Baker Street is also a short walk away from the world famous waxwork museum, Madame Tussauds, which is situated on Marylebone Road. I didn’t go into the museum as I think it’s probably an activity best enjoyed with friends or family… It’s recommended to take a camera with you to make the most of numerous photo opportunities with the famous waxworks. Remember – I was ‘the lone ranger’ at this point – I didn’t fancy being ‘that tourist’ taking selfies in the corner with a waxen Kate Middleton. The entry price is steep at around £30 a ticket, however the long queues and positive reviews speak for themselves. You can often save a few pounds by buying a ticket for Madame Tussauds in combination with tickets for other attractions (i.e. otherwise known as a *drumroll*… combination ticket). Definitely an attraction that I will try in future.

Onwards and upwards from Baker Street, my next destination was Oxford Circus. And here is where the bright lights come in! Oxford Street was full of  festive cheer and christmas light garlands – I popped into the Disney Store (those famous words, I can’t ever walk past without going in for a gander) where all the new merchandise for Disney’s new christmas release “Frozen” was on display. The Disney Store on Oxford Street is the largest in Europe – and of course was decked out accordingly for the Christmas season.

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The main aim of going to Oxford Street was to track down an elusive pair of Forever21 ‘Off Roading wedge booties’ (that name doesn’t sound convoluted in the slightest). It took me a while to find Forever21 (because I had been going along the street in the wrong direction, standard) but I got there eventually and made a beeline straight for the shoe section, WHERE ONE SOLE PAIR OF THOSE BURGUNDY WEDGES WERE ON THE SHELF. It was a ‘Monty Python and the Holy Grail ‘moment, I was a bedraggled knight (without coconut shells) and those wedges were the Grail. All I had to do was pounce on them before anyone else could – shoes in hand, I was told by a shop assistant that they were indeed the very last pair on Oxford Street. It was clearly fate. Prancing around the shop floor like a show pony*, I knew that we were meant to be… they were even the right size…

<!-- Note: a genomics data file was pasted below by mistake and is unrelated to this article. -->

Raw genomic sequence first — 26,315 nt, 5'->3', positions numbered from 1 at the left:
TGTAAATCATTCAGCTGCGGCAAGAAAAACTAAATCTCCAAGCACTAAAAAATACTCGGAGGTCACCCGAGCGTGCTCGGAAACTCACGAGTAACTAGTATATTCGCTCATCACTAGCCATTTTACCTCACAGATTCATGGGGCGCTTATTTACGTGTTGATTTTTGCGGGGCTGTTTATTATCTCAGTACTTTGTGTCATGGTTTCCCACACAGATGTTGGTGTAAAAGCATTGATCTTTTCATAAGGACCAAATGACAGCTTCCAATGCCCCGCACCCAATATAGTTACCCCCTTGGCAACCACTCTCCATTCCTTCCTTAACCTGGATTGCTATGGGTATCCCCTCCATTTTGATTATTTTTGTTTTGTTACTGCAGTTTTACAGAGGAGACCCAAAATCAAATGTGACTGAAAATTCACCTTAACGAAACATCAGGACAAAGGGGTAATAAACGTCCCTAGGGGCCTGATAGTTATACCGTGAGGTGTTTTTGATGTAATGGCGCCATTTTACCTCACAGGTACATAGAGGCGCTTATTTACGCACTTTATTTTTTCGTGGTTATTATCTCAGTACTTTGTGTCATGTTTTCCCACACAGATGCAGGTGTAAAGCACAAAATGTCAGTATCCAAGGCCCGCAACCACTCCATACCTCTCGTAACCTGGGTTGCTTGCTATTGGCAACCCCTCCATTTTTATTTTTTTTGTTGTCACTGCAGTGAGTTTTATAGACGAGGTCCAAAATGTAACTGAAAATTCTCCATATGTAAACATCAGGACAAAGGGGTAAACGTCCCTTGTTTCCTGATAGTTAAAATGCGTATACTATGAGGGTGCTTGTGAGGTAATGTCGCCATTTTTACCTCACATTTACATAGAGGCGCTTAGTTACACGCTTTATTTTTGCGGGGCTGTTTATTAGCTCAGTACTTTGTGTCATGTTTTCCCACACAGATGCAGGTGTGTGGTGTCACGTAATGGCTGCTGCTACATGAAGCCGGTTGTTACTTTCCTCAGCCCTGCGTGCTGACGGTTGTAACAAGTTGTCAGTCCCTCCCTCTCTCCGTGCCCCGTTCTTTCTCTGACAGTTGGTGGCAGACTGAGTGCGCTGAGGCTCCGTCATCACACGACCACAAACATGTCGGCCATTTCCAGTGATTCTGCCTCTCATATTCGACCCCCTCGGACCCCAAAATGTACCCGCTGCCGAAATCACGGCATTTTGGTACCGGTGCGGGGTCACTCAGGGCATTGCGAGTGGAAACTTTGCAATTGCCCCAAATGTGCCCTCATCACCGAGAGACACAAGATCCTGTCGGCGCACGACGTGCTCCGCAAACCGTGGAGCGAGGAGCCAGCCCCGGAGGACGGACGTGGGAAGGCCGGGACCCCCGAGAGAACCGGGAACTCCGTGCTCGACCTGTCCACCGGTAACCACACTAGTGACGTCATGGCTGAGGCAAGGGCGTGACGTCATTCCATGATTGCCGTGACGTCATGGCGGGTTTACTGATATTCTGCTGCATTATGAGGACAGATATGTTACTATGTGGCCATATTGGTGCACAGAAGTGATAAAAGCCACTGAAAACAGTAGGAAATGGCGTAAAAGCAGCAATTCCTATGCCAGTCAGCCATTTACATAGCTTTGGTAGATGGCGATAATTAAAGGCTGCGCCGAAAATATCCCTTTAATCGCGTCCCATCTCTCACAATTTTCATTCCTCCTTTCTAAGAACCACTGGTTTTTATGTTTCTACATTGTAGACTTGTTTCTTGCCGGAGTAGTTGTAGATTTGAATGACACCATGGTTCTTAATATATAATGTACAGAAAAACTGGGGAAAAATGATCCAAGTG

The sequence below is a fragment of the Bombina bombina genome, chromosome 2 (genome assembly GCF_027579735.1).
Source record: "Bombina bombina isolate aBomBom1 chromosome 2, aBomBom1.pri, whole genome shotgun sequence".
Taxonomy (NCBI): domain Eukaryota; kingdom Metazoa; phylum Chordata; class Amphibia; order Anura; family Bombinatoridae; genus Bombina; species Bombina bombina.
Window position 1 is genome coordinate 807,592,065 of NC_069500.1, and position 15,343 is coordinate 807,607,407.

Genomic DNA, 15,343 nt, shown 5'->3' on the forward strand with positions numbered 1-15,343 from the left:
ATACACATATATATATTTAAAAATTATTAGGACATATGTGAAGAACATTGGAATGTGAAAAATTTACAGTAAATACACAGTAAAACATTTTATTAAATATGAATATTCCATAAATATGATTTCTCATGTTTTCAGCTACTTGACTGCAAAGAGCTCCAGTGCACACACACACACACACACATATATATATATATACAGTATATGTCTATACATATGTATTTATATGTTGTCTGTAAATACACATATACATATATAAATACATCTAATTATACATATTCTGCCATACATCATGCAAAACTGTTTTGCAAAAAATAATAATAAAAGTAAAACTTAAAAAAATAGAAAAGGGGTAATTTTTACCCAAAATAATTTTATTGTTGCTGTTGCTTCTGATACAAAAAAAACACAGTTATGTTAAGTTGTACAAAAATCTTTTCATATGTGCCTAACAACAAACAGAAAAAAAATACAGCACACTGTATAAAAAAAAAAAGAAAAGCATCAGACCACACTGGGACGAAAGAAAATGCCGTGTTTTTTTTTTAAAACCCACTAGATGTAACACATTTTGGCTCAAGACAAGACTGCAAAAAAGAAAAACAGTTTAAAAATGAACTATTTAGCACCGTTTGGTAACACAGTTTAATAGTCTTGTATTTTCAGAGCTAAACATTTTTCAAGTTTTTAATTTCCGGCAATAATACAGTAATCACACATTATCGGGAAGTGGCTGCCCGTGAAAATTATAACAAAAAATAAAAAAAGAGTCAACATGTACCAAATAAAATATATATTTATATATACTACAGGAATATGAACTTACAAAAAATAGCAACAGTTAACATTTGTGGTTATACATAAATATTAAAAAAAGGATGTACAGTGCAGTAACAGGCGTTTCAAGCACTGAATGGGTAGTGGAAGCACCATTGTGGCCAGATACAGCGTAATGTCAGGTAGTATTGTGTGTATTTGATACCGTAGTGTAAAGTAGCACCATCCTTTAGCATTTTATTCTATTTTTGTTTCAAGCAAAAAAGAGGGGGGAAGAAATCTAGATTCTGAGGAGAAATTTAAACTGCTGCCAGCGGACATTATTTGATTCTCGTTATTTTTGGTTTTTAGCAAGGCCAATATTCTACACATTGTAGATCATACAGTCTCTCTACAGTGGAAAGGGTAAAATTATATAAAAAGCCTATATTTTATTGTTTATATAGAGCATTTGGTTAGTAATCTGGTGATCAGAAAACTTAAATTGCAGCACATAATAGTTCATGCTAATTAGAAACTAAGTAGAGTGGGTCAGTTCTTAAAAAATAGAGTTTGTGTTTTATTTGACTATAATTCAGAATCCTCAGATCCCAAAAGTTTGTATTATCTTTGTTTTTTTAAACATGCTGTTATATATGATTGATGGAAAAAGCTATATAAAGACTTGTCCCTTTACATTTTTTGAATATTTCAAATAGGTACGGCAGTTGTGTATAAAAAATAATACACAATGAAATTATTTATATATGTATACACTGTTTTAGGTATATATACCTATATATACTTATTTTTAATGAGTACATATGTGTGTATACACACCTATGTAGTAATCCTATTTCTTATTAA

*Or a duck. My 15 year old brother likes to say that I walk like a duck in heels. He’s started playing a ringtone of ducks quacking if I even dare wear them in his presence. Teenagers are so sensitive these days. He’s also a great fan of showing me the video clip below.

Slight digression there. I do apologise. Back to the Oxford Street story. Clutching my Forever21 bag contentedly in hand, I spent a good 45 minutes being entranced by the glitzy window displays of both Selfridges and Marks and Spencer. Fairytales and children’s classics are obviously a big trend this Winter when it comes to department store christmas displays. Selfridges have placed giant versions of iconic gifts being skied and clambered on by miniature snow people and the odd miniature reindeer in their displays. The objects vary from luxury items (such as Charlotte Olympia glittery cat ballet flats) to classic childhood toys (a vat of oversized bright pink play-dough, anyone?),  giving the Selfridges windows a ‘Gulliver’s Travels’ vibe.

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Marks and Spencer, meanwhile,  has been attracting a lot of attention with their Christmas advert starring the gorgeous Rosie Huntingdon Whitely.  If you haven’t seen the advert yet, then you can watch it outside Marks and Spencer on Oxford Street, as it is being played on a loop on a giant screen in one of their windows. Throughout the course of the advert, Rosie transforms from Alice (in Wonderland) to Dorothy, looking fantastic from head to toe, clad in her Marks and Spencer glad rags, naturally. The windows of Marks and Spencer on Oxford Street are clearly inspired by ‘Alice in Wonderland’ and feature a decadent Mad Hatter’s tea party, complete with Alice (aka. Rosie), the  Mad Hatter (ie. the dashing David Gandy) and the other usual suspects…